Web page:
Paul Jacob
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Obviously, even with this new, incredibly aggressive anti-bullying system, not every act of intimidation or violence will be prevented. But certainly the days of bullies bullying their bullied victims without also tying up the entire educational bureaucracy are over.

The only downside to this innovative approach is that math, English and history had to be dropped entirely. There just isn’t the time, manpower and other resources to do it all.

Of course, bullying isn’t the only serious dilemma being addressed by New Jersey legislators. Assemblywoman Cleopatra Tucker (D-Essex) is drafting a bill, A-3657, to regulate today’s wild-west world of bicycles.

She suggests each bike should have a license plate and that riders would be required to register their bicycle each year and pay a $10 fee. Anyone caught up in a road-block or SWAT sweep of their neighborhood and found in possession of an unregistered weapon — er, bike — would face a fine of $100.

For now, bicycle criminals would not face prison time.

The legislation is in response to several incidents where kids riding bicycles allegedly knocked down elderly citizens. Because the speeding two-wheeled vehicles lacked flashy, large-lettered license plates, the perpetrators could not be identified and brought to justice.

While most of the victims of unregulated bicycle violence have thus far been elderly, it stands to reason that bicycle bullies will also prey disproportionately on the young, minorities and the poor.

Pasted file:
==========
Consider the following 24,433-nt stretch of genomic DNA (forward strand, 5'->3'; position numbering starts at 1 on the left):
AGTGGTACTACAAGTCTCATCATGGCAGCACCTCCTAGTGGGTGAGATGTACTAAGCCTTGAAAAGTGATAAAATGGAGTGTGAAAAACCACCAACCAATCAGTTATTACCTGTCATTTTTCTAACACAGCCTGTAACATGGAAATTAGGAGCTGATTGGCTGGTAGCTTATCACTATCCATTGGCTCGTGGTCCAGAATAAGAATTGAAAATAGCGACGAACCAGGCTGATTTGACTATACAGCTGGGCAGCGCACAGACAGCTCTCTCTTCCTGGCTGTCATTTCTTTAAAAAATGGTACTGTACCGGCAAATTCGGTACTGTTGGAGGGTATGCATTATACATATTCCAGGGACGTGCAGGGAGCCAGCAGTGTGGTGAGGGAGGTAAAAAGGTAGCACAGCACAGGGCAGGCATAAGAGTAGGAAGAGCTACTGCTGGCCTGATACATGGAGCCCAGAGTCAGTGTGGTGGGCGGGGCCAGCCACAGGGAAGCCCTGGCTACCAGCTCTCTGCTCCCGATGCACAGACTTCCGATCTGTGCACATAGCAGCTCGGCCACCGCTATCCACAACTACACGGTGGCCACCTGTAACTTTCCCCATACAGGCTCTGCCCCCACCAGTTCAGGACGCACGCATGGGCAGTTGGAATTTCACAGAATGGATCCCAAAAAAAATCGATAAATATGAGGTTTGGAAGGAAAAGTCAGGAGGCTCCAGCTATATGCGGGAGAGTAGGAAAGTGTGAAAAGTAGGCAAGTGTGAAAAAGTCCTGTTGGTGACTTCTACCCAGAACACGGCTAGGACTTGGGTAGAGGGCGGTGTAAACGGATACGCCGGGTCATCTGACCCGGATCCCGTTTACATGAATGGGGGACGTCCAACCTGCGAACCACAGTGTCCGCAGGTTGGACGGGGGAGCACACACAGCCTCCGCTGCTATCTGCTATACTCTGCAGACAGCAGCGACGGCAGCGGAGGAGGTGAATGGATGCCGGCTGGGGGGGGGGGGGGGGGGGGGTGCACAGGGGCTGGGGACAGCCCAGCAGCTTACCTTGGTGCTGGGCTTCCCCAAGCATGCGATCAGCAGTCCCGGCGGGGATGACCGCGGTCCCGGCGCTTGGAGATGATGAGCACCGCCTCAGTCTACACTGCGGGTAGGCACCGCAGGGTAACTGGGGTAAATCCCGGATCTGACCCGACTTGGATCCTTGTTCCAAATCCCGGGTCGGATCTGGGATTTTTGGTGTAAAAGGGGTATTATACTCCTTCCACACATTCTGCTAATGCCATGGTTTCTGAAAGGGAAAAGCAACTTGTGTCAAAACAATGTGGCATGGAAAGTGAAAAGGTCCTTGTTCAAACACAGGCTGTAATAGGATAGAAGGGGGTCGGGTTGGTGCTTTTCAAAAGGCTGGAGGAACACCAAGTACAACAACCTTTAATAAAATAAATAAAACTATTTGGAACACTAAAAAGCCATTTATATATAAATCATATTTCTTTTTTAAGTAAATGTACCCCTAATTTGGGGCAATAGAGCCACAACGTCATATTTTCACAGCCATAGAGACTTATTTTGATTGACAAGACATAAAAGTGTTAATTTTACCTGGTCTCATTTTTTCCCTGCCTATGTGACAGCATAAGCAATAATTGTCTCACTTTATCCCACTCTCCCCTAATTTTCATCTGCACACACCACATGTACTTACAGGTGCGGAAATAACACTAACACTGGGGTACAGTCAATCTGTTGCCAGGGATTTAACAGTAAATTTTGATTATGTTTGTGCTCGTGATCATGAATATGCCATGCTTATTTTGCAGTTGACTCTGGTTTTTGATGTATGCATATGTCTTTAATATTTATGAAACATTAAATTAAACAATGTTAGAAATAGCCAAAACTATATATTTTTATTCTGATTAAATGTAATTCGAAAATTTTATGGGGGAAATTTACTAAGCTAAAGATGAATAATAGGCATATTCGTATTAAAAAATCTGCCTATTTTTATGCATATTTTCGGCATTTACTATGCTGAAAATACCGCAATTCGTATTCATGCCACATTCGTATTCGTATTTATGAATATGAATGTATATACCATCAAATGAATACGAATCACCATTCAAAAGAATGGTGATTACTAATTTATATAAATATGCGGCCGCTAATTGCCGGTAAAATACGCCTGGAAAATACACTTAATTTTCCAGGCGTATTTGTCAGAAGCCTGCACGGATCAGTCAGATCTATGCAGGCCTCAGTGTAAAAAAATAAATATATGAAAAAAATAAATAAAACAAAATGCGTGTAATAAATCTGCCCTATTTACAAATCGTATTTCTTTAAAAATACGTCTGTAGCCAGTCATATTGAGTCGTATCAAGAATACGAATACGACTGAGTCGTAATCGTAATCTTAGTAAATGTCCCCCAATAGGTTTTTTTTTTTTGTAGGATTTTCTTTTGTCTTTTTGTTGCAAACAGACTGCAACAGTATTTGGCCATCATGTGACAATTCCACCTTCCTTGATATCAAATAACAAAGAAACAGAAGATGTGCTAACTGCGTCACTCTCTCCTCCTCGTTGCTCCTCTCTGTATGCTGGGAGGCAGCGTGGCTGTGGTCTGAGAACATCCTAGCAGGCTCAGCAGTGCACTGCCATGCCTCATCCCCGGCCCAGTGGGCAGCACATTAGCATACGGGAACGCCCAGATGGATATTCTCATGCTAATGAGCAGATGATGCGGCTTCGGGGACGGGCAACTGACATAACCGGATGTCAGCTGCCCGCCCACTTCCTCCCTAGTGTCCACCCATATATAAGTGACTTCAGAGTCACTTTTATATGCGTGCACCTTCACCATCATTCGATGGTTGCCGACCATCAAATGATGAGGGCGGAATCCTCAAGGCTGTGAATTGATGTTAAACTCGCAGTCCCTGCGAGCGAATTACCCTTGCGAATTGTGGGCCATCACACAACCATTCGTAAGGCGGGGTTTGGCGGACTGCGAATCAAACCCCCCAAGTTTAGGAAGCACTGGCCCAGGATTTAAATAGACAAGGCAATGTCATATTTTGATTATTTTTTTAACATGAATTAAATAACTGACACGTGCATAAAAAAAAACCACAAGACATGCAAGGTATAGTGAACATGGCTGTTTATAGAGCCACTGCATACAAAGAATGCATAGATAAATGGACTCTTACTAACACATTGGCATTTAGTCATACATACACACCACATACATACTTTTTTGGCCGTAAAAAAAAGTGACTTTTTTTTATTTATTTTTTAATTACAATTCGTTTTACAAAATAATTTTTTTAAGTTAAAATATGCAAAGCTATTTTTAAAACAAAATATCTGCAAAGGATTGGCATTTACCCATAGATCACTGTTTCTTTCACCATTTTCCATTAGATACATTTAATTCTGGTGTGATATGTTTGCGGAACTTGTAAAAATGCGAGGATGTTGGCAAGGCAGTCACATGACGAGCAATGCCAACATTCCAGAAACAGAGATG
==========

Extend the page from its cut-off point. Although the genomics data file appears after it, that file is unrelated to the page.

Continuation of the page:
Still, when it comes to protecting citizens, bullies and bicycles are not the only problems. Happy Meals — the sole cause of childhood obesity — come to mind as well.

Nor is Jersey the only place for solutions. There is the City by the Bay. In November of last year, San Francisco enacted a ban on restaurants offering their customers toys with their meals, if the meals fail to meet certain nutritional requirements.

“If there is no toy, kids wouldn’t eat the meal,” says San Francisco Supervisor Eric Mar, a stalwart advocate of the new law. Strange, when I was a kid I loved Mickey D’s for its hamburgers, fries and milk shakes, even though we were denied free toys in those dark days.

The ordinance won’t take effect until next December, but already Frisco kids appear to be surviving into adulthood.

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Paul Jacob

Paul Jacob is President of Citizens in Charge Foundation and Citizens in Charge. His daily Common Sense commentary appears on the Web and via e-mail.